Read CHAPTER XIII. of Pink and White Tyranny, free online book, by Harriet Beecher Stowe, on


“My dear Lillie,” quoth John one morning, “next week Wednesday is my birthday.”

“Is it?  How charming!  What shall we do?”

“Well, Lillie, it has always been our custom ­Grace’s and mine ­to give a grand fête here to all our work-people.  We invite them all over en masse, and have the house and grounds all open, and devote ourselves to giving them a good time.”

Lillie’s countenance fell.

“Now, really, John, how trying! what shall we do?  You don’t really propose to bring all those low, dirty, little factory children in Spindlewood through our elegant new house?  Just look at that satin furniture, and think what it will be when a whole parcel of freckled, tow-headed, snubby-nosed children have eaten bread and butter and doughnuts over it!  Now, John, there is reason in all things; this house is not made for a missionary asylum.”

John, thus admonished, looked at his house, and was fain to admit that there was the usual amount of that good, selfish, hard grit ­called common sense ­in Lillie’s remarks.

Rooms have their atmosphere, their necessities, their artistic proprieties.  Apartments a la Louis Quatorze represent the ideas and the sympathies of a period when the rich lived by themselves in luxury, and the poor were trodden down in the gutter; when there was only aristocratic contempt and domination on one side, and servility and smothered curses on the other.  With the change of the apartments to the style of that past era, seemed to come its maxims and morals, as artistically indicated for its completeness.  So John walked up and down in his Louis Quinze salon, and into his Pompadour boudoir, and out again into the Louis Quatorze dining-rooms, and reflected.  He had had many reflections in those apartments before.  Of all ill-adapted and unsuitable pieces of furniture in them, he had always felt himself the most unsuitable and ill-adapted.  He had never felt at home in them.  He never felt like lolling at ease on any of those elegant sofas, as of old he used to cast himself into the motherly arms of the great chintz one that filled the recess.  His Lillie, with her smart paraphernalia of hoops and puffs and ruffles and pinkings and bows, seemed a perfectly natural and indigenous production there; but he himself seemed always to be out of place.  His Lillie might have been any of Balzac’s charming duchesses, with their “thirty-seven thousand ways of saying ‘Yes;’” but, as to himself, he must have been taken for her steward or gardener, who had accidentally strayed in, and was fraying her satin surroundings with rough coats and heavy boots.  There was not, in fact, in all the reorganized house, a place where he felt himself to be at all the proper thing; nowhere where he could lounge, and read his newspaper, without a feeling of impropriety; nowhere that he could indulge in any of the slight Hottentot-isms wherein unrenewed male nature delights, ­without a feeling of rebuke.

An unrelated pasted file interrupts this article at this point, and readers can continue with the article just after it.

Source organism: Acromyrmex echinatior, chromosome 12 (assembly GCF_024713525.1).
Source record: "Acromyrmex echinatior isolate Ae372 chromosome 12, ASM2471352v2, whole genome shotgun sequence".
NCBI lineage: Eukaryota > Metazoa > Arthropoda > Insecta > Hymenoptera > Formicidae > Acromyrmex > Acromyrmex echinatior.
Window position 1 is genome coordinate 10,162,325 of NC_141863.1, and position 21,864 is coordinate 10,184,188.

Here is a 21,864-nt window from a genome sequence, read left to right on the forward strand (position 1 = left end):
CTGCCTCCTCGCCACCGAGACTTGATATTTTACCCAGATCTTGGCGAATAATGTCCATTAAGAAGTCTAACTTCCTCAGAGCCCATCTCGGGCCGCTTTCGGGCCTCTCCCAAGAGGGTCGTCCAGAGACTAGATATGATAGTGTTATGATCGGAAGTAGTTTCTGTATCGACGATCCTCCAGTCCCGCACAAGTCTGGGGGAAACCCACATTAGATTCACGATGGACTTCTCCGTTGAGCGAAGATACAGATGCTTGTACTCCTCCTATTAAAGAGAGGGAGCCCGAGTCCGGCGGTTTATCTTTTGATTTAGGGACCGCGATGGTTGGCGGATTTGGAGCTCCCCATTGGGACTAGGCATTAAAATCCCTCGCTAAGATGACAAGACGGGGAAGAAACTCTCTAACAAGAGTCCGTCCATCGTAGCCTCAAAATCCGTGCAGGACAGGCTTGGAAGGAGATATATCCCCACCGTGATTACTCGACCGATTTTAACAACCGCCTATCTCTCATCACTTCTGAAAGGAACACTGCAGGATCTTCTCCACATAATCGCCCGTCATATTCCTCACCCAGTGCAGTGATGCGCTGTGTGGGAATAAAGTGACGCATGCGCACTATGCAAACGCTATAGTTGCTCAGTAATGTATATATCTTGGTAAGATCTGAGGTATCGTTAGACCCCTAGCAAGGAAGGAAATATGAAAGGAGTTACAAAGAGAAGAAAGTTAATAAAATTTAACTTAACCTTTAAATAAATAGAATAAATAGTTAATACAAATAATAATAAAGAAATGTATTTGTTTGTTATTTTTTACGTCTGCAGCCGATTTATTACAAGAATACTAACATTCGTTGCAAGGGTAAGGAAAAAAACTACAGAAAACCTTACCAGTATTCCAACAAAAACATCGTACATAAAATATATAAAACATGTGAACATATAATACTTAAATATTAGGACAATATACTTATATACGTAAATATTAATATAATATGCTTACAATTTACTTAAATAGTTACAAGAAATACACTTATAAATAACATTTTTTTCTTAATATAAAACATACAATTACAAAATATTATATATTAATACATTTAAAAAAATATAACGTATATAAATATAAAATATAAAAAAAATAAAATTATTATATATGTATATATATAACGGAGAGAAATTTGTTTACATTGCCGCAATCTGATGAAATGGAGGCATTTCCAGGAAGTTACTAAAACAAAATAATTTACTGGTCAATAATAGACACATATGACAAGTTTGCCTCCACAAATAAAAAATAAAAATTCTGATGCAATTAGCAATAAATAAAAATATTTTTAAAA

John had not philosophized on the causes of this.  He knew, in a general and unconfessed way, that he was not comfortable in his new arrangements; but he supposed it was his own fault.  He had fallen into rusty, old-fashioned, bachelor ways; and, like other things that are not agreeable to the natural man, he supposed his trim, resplendent, genteel house was good for him, and that he ought to like it, and by grace should attain to liking it, if he only tried long enough.

Only he took long rests every day while he went to Grace’s, on Elm Street, and stretched himself on the old sofa, and sat in his mother’s old arm-chair, and told Grace how very elegant their house was, and how much taste the architect had shown, and how much Lillie was delighted with it.

But this silent walk of John’s, up and down his brilliant apartments, opened his eyes to another troublesome prospect.  He was a Christian man, with a high aim and ideal in life.  He believed in the Sermon on the Mount, and other radical preaching of that nature; and he was a very honest man, and hated humbug in every shape.  Nothing seemed meaner to him than to profess a sham.  But it began in a cloudy way to appear to him that there is a manner of arranging one’s houses that makes it difficult ­yes, well-nigh impossible ­to act out in them any of the brotherhood principles of those discourses.

There are houses where the self-respecting poor, or the honest laboring man and woman, cannot be made to enter or to feel at home.  They are made for the selfish luxury of the privileged few.  Then John reflected, uneasily, that this change in his house had absorbed that whole balance which usually remained on his accounts to be devoted to benevolent purposes, and with which this year he had proposed to erect a reading-room for his work-people.